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Nov 212010
 

Pianist Garrick Ohlsson is helped by having unusually wide stretches in both hands. And like Chopin’s own playing, he never resorted to harshness or banging even in climactic passages.

Pianist Garrick Ohlsson -- he's not Murray Perahia, but he

By Caldwell Titcomb.

Of all the musical events scheduled for this season I was most eagerly looking forward to the November 14 Symphony Hall recital by Murray Perahia, whom I consider the finest living pianist. So I was dismayed when the Celebrity Series announced that a hand injury had caused the cancellation of Perahia’s entire fall tour. This is not the first time that Perahia has suffered a hand impairment; it has happened at least three times in the past.

The Celebrity Series quickly managed to snag Garrick Ohlsson as a replacement on the same date. So I dutifully went to hear him in an all-Chopin program to honor the bicentennial of the composer’s birth and admit that the trip was decidedly worthwhile. Ohlsson (b. 1948) comes by his involvement with Chopin honestly. In 1970 he won the Chopin International Piano Competition. And he has released a 16-CD set of Chopin’s complete works, which are as idiomatically pianistic as any music ever written.

Ohlsson began with the F-major Nocturne (Op. 15, No.1). He played the right-hand melody beautifully, which returned after a stormy F-minor middle section. Turning to the dozen Op. 25 Etudes, he chose Nos. 1, 2, 5, 6, and 7. These started off—perhaps a shade too slowly—with the famous, A-flat-major “Aeolian Harp” etude, with its persistent arpeggiation, followed by four minor-mode items. These all went admirably, though not in a class with Perahia’s matchless 2002 recording of all 24 etudes.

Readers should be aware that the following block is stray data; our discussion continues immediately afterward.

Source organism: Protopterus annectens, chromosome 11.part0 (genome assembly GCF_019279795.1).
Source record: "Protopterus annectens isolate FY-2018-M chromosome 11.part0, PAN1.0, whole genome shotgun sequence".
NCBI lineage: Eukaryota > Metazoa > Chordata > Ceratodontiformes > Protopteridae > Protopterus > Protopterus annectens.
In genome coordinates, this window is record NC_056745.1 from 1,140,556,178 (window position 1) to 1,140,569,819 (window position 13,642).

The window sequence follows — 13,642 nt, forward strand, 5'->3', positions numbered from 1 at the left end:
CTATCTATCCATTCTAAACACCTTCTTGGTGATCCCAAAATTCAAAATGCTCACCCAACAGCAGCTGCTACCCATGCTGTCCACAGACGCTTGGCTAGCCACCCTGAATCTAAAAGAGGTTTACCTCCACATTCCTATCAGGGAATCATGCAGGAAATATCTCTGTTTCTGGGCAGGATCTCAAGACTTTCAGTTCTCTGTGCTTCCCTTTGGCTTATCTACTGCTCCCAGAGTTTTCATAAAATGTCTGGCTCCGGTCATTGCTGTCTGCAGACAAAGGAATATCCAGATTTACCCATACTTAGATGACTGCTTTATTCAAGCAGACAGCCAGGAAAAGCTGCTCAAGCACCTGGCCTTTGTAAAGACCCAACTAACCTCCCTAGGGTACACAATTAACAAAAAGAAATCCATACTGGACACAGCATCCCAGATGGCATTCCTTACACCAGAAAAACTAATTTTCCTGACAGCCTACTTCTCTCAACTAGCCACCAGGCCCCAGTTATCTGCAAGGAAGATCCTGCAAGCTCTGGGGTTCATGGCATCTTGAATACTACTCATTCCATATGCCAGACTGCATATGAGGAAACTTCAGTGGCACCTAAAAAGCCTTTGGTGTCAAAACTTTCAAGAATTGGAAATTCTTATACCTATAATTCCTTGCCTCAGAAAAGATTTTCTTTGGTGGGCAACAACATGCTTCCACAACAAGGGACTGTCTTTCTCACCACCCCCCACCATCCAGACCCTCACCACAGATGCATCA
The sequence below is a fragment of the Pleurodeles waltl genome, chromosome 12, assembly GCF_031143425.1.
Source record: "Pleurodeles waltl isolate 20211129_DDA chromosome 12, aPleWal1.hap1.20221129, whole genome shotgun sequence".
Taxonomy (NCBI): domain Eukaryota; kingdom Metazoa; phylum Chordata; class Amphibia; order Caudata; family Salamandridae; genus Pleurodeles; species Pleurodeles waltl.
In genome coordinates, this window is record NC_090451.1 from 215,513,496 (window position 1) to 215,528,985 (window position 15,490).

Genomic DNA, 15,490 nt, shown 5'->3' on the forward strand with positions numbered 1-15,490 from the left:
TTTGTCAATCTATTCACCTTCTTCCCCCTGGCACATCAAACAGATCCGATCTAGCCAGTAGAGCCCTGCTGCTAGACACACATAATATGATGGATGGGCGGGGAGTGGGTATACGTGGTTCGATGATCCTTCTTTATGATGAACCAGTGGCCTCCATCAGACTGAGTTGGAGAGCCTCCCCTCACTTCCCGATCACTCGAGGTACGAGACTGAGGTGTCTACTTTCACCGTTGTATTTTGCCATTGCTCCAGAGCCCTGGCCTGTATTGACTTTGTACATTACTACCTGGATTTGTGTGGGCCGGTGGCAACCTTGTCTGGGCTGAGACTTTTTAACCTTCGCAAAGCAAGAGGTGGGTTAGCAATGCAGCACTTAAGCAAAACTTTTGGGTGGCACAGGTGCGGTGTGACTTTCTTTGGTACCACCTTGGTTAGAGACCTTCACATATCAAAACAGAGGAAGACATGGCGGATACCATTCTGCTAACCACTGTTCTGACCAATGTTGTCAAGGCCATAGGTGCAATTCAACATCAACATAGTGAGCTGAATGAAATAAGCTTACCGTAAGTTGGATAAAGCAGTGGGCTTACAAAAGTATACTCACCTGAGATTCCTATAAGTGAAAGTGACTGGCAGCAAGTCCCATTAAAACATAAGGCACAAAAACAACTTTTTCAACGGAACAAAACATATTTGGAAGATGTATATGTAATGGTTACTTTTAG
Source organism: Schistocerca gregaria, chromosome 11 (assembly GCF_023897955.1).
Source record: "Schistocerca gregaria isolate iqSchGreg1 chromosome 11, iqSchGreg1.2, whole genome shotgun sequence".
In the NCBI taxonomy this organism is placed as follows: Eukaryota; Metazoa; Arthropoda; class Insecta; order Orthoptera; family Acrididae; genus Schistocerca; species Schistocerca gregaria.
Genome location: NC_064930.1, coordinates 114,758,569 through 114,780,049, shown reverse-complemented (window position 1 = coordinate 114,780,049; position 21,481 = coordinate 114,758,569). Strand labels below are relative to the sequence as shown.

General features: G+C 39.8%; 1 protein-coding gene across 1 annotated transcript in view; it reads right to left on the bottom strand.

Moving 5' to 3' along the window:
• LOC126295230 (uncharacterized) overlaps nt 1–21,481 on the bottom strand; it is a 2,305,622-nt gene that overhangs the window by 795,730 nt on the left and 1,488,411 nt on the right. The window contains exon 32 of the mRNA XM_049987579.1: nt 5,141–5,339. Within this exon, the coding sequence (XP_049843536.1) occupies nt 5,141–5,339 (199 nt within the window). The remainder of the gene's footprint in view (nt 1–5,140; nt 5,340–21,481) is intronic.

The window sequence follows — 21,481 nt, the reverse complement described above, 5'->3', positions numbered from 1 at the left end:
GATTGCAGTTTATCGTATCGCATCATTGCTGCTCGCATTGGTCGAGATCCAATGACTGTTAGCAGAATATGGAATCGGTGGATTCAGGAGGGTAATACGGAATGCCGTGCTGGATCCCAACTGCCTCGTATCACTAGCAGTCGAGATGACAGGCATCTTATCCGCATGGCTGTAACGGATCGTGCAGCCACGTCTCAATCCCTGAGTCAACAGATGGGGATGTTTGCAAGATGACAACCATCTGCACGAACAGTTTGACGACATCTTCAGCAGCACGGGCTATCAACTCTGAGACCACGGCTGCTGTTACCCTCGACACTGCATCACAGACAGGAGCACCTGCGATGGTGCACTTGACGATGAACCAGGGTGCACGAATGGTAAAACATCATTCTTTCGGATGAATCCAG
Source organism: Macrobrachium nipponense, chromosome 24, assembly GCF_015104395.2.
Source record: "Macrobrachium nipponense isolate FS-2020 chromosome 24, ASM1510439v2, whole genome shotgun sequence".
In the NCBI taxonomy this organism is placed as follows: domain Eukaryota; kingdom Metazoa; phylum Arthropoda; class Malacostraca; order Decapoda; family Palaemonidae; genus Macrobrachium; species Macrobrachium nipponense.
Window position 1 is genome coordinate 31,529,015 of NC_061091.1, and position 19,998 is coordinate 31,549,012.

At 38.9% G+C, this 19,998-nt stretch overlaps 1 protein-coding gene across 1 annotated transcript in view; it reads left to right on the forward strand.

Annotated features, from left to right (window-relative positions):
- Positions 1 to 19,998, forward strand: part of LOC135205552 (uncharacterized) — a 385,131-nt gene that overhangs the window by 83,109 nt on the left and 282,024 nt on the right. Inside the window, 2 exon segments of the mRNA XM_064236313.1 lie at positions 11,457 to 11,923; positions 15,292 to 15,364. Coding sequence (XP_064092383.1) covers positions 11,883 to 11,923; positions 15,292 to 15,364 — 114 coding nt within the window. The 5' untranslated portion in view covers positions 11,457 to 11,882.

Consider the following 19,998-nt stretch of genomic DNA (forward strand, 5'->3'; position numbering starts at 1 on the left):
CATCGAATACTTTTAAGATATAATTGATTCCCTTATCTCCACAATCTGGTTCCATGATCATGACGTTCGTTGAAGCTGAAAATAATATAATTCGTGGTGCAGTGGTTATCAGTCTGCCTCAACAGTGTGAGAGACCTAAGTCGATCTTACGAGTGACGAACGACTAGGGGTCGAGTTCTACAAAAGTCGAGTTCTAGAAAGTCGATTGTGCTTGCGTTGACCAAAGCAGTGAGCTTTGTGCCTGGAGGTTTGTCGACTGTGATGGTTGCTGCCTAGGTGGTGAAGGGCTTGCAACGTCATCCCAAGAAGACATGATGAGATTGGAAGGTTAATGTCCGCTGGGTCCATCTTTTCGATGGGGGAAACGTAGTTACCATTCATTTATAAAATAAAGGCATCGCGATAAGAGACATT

Then came the lengthy, F-sharp-minor Polonaise (Op. 44); the short A-minor Mazurka (Op. 17, No. 4), with its ambiguous ending; and (with no break) a dashing rendition of the Scherzo No. 1 in B-minor (Op. 40).

After intermission we heard the Variations Brillantes (Op. 12), which Chopin wrote at 23 on a theme from Hérold’s new opera Ludovic. This is no masterpiece, but the concluding four-movement Sonata No. 3 in B-minor (Op. 58) definitely is a masterpiece. Ohlsson dispatched this late work (1844) with bravura.

The pianist is helped by having unusually wide stretches in both hands. And like Chopin’s own playing, he never resorted to harshness or banging even in climactic passages.

There were three encores: the Mazurka Op. 17, No. 2, followed by two Chopin warhorses, the C-minor “Revolutionary” Etude (Op. 10, No.12) and the heroic A-flat-major Polonaise (Op. 53).

So Ohlsson is not Perahia; but he proved an impressive pinch hitter.

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